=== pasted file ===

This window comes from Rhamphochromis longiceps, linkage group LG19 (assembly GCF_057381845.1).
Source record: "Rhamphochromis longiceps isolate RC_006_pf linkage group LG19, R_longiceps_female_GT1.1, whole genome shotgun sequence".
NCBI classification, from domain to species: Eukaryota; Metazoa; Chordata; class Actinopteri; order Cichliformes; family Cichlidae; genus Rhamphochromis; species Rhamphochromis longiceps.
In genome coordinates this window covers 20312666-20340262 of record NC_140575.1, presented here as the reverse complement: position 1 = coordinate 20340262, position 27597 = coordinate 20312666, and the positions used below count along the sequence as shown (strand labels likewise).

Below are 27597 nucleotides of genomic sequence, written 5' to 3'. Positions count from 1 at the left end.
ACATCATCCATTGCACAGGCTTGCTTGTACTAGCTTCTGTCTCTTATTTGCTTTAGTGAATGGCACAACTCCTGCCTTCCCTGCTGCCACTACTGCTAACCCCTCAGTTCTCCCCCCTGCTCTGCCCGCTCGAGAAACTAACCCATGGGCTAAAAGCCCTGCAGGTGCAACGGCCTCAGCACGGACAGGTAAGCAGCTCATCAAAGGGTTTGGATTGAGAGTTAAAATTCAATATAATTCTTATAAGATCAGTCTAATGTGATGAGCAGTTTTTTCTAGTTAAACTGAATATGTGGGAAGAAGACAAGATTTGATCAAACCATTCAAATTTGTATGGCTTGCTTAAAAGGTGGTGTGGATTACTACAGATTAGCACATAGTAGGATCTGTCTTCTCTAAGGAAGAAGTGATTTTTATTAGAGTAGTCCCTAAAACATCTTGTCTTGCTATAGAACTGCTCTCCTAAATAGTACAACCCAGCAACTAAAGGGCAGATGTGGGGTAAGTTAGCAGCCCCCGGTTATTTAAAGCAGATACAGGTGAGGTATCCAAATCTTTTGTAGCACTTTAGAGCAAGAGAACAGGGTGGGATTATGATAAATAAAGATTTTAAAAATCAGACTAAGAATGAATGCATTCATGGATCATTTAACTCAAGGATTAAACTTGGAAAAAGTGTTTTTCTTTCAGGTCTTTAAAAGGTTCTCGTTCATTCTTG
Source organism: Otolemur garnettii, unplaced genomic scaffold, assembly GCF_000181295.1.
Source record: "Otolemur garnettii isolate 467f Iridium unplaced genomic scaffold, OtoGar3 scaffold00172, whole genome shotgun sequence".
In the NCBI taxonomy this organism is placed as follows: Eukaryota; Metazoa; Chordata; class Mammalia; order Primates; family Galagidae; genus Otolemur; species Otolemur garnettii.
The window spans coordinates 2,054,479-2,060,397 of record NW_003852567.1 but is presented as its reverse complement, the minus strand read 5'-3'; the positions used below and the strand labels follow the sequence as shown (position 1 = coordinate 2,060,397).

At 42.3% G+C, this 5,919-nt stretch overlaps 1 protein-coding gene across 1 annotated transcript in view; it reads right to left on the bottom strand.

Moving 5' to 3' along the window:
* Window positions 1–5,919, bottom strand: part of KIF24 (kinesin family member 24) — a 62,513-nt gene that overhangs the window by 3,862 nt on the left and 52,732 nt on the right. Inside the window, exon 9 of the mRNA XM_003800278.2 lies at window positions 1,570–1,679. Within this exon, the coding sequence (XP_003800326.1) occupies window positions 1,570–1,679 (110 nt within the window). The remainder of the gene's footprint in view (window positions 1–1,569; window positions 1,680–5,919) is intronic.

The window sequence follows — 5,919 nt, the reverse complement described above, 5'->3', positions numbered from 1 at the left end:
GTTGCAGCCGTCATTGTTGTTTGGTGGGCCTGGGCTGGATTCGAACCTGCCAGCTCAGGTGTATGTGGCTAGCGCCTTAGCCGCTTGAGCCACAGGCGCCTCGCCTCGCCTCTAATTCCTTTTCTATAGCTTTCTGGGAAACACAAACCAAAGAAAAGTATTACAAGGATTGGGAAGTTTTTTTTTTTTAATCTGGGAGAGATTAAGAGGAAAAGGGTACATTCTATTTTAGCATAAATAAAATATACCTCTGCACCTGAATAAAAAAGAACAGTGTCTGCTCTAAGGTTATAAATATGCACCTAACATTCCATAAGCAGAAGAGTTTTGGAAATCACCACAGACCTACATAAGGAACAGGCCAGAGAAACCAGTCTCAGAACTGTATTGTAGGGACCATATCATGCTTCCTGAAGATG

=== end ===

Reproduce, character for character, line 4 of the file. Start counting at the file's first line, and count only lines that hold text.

In genome coordinates this window covers 20312666-20340262 of record NC_140575.1, presented here as the reverse complement: position 1 = coordinate 20340262, position 27597 = coordinate 20312666, and the positions used below count along the sequence as shown (strand labels likewise).